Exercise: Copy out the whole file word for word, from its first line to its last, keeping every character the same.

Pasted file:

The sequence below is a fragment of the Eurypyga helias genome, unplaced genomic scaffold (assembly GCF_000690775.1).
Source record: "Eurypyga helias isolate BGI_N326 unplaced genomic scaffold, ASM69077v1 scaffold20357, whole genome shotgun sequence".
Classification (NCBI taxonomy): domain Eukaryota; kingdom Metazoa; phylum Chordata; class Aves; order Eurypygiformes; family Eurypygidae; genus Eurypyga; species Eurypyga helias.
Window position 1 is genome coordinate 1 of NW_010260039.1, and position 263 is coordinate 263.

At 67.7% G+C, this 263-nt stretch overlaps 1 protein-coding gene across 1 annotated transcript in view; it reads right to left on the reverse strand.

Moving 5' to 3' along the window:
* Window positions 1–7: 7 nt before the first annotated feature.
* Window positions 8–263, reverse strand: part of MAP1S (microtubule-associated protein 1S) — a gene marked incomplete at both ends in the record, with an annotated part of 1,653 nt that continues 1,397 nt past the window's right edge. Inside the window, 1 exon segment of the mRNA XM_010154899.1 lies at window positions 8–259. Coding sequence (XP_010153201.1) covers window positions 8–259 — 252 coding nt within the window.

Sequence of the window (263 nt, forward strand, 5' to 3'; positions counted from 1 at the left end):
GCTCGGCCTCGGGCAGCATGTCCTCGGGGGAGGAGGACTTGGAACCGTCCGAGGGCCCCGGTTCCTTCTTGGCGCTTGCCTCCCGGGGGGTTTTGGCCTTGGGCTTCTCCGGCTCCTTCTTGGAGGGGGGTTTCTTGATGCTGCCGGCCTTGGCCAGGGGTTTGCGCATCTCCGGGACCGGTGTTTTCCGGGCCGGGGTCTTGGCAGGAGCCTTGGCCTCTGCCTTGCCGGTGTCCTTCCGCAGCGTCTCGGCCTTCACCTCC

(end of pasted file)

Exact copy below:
The sequence below is a fragment of the Eurypyga helias genome, unplaced genomic scaffold (assembly GCF_000690775.1).
Source record: "Eurypyga helias isolate BGI_N326 unplaced genomic scaffold, ASM69077v1 scaffold20357, whole genome shotgun sequence".
Classification (NCBI taxonomy): domain Eukaryota; kingdom Metazoa; phylum Chordata; class Aves; order Eurypygiformes; family Eurypygidae; genus Eurypyga; species Eurypyga helias.
Window position 1 is genome coordinate 1 of NW_010260039.1, and position 263 is coordinate 263.

At 67.7% G+C, this 263-nt stretch overlaps 1 protein-coding gene across 1 annotated transcript in view; it reads right to left on the reverse strand.

Moving 5' to 3' along the window:
* Window positions 1–7: 7 nt before the first annotated feature.
* Window positions 8–263, reverse strand: part of MAP1S (microtubule-associated protein 1S) — a gene marked incomplete at both ends in the record, with an annotated part of 1,653 nt that continues 1,397 nt past the window's right edge. Inside the window, 1 exon segment of the mRNA XM_010154899.1 lies at window positions 8–259. Coding sequence (XP_010153201.1) covers window positions 8–259 — 252 coding nt within the window.

Sequence of the window (263 nt, forward strand, 5' to 3'; positions counted from 1 at the left end):
GCTCGGCCTCGGGCAGCATGTCCTCGGGGGAGGAGGACTTGGAACCGTCCGAGGGCCCCGGTTCCTTCTTGGCGCTTGCCTCCCGGGGGGTTTTGGCCTTGGGCTTCTCCGGCTCCTTCTTGGAGGGGGGTTTCTTGATGCTGCCGGCCTTGGCCAGGGGTTTGCGCATCTCCGGGACCGGTGTTTTCCGGGCCGGGGTCTTGGCAGGAGCCTTGGCCTCTGCCTTGCCGGTGTCCTTCCGCAGCGTCTCGGCCTTCACCTCC